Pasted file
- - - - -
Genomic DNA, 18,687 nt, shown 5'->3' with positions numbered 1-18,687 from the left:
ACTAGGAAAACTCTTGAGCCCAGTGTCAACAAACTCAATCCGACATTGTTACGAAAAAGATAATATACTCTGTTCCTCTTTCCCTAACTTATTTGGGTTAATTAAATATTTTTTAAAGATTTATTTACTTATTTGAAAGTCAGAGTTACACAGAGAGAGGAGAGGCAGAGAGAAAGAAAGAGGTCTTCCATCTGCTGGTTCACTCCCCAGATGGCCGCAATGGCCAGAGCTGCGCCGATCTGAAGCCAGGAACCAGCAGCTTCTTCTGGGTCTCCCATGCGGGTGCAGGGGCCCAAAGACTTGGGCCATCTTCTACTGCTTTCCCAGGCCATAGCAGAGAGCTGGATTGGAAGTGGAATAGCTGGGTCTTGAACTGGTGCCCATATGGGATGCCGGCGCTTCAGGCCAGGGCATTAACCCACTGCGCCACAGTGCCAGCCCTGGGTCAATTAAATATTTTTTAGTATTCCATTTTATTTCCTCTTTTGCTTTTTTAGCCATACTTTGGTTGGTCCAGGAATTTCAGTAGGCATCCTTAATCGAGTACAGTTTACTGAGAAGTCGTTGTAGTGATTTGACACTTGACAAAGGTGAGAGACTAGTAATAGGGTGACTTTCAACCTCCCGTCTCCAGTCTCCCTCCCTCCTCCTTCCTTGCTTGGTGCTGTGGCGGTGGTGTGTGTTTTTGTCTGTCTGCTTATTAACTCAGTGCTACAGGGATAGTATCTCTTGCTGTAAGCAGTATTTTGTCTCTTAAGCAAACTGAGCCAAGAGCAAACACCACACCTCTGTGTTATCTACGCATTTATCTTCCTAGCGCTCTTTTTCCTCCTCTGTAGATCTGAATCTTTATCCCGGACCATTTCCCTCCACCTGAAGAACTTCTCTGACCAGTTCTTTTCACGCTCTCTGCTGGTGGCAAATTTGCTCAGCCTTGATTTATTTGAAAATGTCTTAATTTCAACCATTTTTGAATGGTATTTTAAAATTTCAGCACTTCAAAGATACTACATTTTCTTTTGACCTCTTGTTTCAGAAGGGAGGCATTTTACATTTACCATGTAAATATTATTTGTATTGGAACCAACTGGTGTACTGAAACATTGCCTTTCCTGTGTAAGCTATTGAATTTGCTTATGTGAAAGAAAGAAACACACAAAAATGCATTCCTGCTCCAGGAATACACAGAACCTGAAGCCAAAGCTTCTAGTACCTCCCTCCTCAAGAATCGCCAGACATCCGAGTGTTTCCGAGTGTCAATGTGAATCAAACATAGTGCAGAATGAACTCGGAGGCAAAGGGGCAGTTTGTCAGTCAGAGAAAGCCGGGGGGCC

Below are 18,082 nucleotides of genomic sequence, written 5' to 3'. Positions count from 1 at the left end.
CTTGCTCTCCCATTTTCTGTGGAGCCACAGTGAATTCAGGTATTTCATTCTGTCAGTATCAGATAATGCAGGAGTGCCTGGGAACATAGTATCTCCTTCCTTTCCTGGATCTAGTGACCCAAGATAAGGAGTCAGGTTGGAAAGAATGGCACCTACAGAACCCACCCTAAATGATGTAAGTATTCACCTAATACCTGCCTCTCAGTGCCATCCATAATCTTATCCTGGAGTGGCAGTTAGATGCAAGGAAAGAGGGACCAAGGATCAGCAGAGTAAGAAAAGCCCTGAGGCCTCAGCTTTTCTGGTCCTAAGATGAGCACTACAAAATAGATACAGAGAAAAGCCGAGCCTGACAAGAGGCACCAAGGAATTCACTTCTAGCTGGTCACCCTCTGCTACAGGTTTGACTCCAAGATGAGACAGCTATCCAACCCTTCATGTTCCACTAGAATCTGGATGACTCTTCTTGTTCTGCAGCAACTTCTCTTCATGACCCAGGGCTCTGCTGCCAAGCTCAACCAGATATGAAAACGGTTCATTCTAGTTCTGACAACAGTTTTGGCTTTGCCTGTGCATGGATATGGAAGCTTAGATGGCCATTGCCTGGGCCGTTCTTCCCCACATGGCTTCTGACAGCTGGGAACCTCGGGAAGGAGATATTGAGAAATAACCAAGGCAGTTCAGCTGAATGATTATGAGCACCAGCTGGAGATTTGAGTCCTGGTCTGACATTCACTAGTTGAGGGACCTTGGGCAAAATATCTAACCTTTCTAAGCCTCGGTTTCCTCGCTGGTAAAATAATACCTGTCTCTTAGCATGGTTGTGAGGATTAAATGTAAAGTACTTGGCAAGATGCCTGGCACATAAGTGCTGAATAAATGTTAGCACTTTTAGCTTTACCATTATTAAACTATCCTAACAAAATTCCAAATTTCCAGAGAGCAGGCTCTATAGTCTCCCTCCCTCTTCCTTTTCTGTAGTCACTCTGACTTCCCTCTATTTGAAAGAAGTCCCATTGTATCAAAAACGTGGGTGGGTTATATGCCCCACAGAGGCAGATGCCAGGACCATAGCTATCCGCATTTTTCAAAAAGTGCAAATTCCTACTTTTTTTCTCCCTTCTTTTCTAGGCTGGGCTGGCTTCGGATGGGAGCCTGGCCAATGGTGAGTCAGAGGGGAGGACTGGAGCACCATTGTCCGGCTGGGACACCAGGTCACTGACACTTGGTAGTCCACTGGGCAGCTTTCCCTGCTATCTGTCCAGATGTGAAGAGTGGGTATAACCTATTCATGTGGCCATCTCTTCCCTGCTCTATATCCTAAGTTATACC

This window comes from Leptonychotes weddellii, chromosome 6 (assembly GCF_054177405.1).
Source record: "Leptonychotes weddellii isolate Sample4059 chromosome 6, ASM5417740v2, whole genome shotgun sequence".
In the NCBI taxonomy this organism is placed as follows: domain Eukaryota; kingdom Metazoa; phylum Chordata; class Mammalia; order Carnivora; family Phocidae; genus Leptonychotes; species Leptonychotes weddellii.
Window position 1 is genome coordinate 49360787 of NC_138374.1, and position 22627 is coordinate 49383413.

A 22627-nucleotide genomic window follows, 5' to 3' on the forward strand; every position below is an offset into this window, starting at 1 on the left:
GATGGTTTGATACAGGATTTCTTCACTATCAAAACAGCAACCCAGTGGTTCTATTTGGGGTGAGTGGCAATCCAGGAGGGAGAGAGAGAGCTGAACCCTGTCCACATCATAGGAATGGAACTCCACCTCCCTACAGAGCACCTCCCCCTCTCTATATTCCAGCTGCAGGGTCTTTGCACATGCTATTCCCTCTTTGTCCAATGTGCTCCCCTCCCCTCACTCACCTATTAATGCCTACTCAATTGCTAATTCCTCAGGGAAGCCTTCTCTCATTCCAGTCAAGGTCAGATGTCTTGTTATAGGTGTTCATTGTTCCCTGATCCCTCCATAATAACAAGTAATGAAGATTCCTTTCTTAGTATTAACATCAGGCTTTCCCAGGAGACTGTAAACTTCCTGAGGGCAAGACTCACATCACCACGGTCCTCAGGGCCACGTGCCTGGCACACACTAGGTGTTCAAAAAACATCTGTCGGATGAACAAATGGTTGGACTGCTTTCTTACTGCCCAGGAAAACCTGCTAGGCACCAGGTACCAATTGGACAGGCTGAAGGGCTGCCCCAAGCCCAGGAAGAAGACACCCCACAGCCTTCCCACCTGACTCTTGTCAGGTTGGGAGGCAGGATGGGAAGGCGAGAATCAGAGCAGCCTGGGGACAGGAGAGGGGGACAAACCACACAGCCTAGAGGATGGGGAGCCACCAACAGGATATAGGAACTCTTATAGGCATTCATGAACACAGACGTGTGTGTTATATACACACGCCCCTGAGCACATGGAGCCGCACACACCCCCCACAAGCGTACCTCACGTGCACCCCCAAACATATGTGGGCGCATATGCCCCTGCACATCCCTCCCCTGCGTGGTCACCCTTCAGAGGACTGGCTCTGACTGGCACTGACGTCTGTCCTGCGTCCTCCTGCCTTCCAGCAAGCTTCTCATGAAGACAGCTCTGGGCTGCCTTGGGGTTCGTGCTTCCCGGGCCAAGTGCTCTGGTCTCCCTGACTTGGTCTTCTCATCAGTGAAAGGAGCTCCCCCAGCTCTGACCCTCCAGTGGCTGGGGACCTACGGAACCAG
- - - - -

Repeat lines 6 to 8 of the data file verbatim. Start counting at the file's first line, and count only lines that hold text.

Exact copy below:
Source record: "Leptonychotes weddellii isolate Sample4059 chromosome 6, ASM5417740v2, whole genome shotgun sequence".
In the NCBI taxonomy this organism is placed as follows: domain Eukaryota; kingdom Metazoa; phylum Chordata; class Mammalia; order Carnivora; family Phocidae; genus Leptonychotes; species Leptonychotes weddellii.
Window position 1 is genome coordinate 49360787 of NC_138374.1, and position 22627 is coordinate 49383413.